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Joe Gibbs Racing’s Daniel Hemric claims first Xfinity Series championship

Daniel Hemric capped his lone season at Joe Gibbs Racing in style by winning the 2021 NASCAR Xfinity Series championship on Saturday at Phoenix Raceway.

But like many instances in his career, it didn’t come easy for the No. 18 Joe Gibbs Racing Toyota driver. Hemric started on the inside lane alongside Championship 4 competitor Austin Cindric in an overtime restart. Cindric initially had the edge after the final restart, but a last-ditch effort by Hemric in Turns 3 and 4 coming to the checkered flag saw Hemric nudge the back bumper of Cindric’s No. 22 Team Penske Ford. Hemric and Cindric doored each other to the line and Hemric earned the milestone triumph in a photo finish.

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The championship marks Hemric’s first in any NASCAR national series and is the third for JGR in the Xfinity ranks after Daniel Suarez won the organization’s second title in 2016.

“I felt like I blacked out, to be honest,” Hemric said after earning the title honors. “I don’t want people to think I’m not emotional because I’m probably one of the most emotional guys there are. When you go through as much, I think back immediately, honestly, to 2019 when I lost my ride. I felt like my life was unraveling before me. Everything I build from the time you’re five years old till you’re 27, 28, the next thing you know the decline starts. I was counting it out, especially then.”

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The weekend started off on a rocky note for Hemric when the No. 18 Toyota race hauler broke down in Texas. The team was able to obtain an alternative transporter to get the primary car to Phoenix in time for Friday. They also used Ty Gibbs’ ARCA Menards Series West hauler and operation for tools and other necessities to get the car prepared for technical inspection and Friday’s lone practice session, which they managed to do in time.

The 30-year-old Hemric had a steady regular season with several close calls as he hunted for a first victory. Among his season highlights were a pit road run-in with Gragson in March and then ending up on the wrong side of a battle for the lead with Kyle Busch in July. Coincidentally, both of those developments took place at Atlanta Motor Speedway.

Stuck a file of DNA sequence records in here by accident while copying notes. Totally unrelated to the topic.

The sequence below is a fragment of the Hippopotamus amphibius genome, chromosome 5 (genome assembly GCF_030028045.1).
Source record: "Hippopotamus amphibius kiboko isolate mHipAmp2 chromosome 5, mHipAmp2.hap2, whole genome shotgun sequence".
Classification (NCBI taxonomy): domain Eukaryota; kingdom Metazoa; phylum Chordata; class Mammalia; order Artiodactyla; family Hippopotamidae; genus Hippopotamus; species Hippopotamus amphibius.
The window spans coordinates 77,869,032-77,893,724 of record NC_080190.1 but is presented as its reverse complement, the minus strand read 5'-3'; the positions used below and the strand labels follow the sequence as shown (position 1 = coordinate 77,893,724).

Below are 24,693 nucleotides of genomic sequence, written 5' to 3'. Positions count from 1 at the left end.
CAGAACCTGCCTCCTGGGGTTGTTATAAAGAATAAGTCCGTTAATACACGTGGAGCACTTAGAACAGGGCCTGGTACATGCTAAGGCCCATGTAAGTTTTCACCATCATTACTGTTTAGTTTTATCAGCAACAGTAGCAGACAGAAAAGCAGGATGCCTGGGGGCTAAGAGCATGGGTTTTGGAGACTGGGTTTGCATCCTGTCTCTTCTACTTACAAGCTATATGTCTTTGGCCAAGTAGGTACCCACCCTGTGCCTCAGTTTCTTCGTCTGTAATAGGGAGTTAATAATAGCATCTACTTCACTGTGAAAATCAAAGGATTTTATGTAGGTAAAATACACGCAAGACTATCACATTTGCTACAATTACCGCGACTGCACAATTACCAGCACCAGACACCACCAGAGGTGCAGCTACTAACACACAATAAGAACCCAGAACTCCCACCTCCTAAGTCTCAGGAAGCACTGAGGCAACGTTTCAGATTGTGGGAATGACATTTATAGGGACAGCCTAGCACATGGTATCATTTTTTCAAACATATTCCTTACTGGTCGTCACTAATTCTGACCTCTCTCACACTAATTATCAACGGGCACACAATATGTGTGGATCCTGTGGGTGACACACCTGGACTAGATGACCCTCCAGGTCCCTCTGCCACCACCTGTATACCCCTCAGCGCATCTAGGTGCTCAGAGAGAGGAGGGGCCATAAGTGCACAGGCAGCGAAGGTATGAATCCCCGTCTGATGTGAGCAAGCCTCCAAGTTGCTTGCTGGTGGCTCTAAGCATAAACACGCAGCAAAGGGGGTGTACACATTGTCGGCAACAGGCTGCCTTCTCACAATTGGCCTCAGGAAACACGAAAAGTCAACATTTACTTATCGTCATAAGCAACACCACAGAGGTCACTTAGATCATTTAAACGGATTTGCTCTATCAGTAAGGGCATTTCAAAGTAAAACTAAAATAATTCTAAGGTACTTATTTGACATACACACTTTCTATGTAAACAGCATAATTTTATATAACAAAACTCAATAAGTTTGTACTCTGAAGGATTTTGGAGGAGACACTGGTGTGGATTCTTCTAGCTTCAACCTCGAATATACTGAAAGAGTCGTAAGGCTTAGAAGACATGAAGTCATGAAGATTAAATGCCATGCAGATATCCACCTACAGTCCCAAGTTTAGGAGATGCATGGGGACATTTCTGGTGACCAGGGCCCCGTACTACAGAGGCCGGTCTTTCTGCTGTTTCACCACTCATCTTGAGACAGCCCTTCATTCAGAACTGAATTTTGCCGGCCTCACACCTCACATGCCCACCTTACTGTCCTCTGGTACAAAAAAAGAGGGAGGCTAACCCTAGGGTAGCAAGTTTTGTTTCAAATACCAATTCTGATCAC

In the playoffs, Hemric elevated his consistency with five top fives in the six races entering Phoenix and an average finish of 5.3 — second-best among the Championship 4 drivers. He had particularly strong runs in the Round of 8 at Texas Motor Speedway (second to teammate John Hunter Nemechek) and Martinsville Speedway (third to Gragson and Cindric).

“Knew that, whatever reason, it was going to work out,” Hemric said. “Even when I felt like I gave one up last week in order to make sure we got here as a race team, I knew there was a purpose. I knew the good Lord had a plan. I promise you there can’t be much more of a testament of continuing to show up when you don’t want to, when you don’t think you can anymore.

“For whatever reason I knew when I had that dream two months ago that it was going to come full circle,” he added. “We didn’t really have a good short run car all night, and Dave Rogers made incredible adjustments to give me exactly what I needed to keep me in sight with an opportunity when we saw the white flag. That’s all I wanted, all I needed.”

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In each of Hemric’s three full-time Xfinity Series seasons (2017-18, 2021), he reached the Championship 4. The first two came with Richard Childress Racing; he ran a partial schedule for JR Motorsports in 2020.

In addition to his Xfinity experience, Hemric spent the 2019 season in the Cup Series driving the No. 8 Chevrolet for Richard Childress Racing. The Kannapolis, North Carolina, native won the Sunoco Rookie of the Year award in the Cup ranks that season. He also drove two full seasons for Brad Keselowski Racing in the NASCAR Camping World Truck Series from 2015-16.

In 2022, Hemric will drive the No. 11 Kaulig Racing Chevrolet in the Xfinity Series. He will be the first reigning champion to drive for another organization since Tyler Reddick won the title for JR Motorsports in 2018 before moving to RCR the following year.

“It isn’t for all those kids, about racing trying to get to a level, it’s about people in life,” Hemric said. “It’s about coming from nothing and making yourself all that you work for. That’s what it’s all about. This is the American dream, I’m living proof of it. Just unbelievable.”